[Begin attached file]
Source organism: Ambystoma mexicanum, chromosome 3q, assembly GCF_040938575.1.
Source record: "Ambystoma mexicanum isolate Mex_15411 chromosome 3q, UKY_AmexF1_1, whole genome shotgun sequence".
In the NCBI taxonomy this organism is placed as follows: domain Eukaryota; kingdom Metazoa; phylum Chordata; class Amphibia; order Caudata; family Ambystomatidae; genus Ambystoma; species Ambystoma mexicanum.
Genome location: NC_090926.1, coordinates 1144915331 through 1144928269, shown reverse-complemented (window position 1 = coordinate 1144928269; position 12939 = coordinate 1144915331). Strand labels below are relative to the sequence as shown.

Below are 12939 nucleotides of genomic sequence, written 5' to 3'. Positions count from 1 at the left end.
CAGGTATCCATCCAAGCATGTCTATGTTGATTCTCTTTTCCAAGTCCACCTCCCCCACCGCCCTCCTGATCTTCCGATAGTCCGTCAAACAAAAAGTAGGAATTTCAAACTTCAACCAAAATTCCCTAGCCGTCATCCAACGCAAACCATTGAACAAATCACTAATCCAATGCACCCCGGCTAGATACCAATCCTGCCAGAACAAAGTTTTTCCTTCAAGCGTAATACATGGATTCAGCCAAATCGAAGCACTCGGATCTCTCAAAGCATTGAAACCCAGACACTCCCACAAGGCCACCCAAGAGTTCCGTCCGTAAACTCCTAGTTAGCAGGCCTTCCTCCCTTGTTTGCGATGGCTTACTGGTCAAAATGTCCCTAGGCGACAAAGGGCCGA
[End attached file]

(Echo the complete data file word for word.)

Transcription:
Source organism: Ambystoma mexicanum, chromosome 3q, assembly GCF_040938575.1.
Source record: "Ambystoma mexicanum isolate Mex_15411 chromosome 3q, UKY_AmexF1_1, whole genome shotgun sequence".
In the NCBI taxonomy this organism is placed as follows: domain Eukaryota; kingdom Metazoa; phylum Chordata; class Amphibia; order Caudata; family Ambystomatidae; genus Ambystoma; species Ambystoma mexicanum.
Genome location: NC_090926.1, coordinates 1144915331 through 1144928269, shown reverse-complemented (window position 1 = coordinate 1144928269; position 12939 = coordinate 1144915331). Strand labels below are relative to the sequence as shown.

Below are 12939 nucleotides of genomic sequence, written 5' to 3'. Positions count from 1 at the left end.
CAGGTATCCATCCAAGCATGTCTATGTTGATTCTCTTTTCCAAGTCCACCTCCCCCACCGCCCTCCTGATCTTCCGATAGTCCGTCAAACAAAAAGTAGGAATTTCAAACTTCAACCAAAATTCCCTAGCCGTCATCCAACGCAAACCATTGAACAAATCACTAATCCAATGCACCCCGGCTAGATACCAATCCTGCCAGAACAAAGTTTTTCCTTCAAGCGTAATACATGGATTCAGCCAAATCGAAGCACTCGGATCTCTCAAAGCATTGAAACCCAGACACTCCCACAAGGCCACCCAAGAGTTCCGTCCGTAAACTCCTAGTTAGCAGGCCTTCCTCCCTTGTTTGCGATGGCTTACTGGTCAAAATGTCCCTAGGCGACAAAGGGCCGA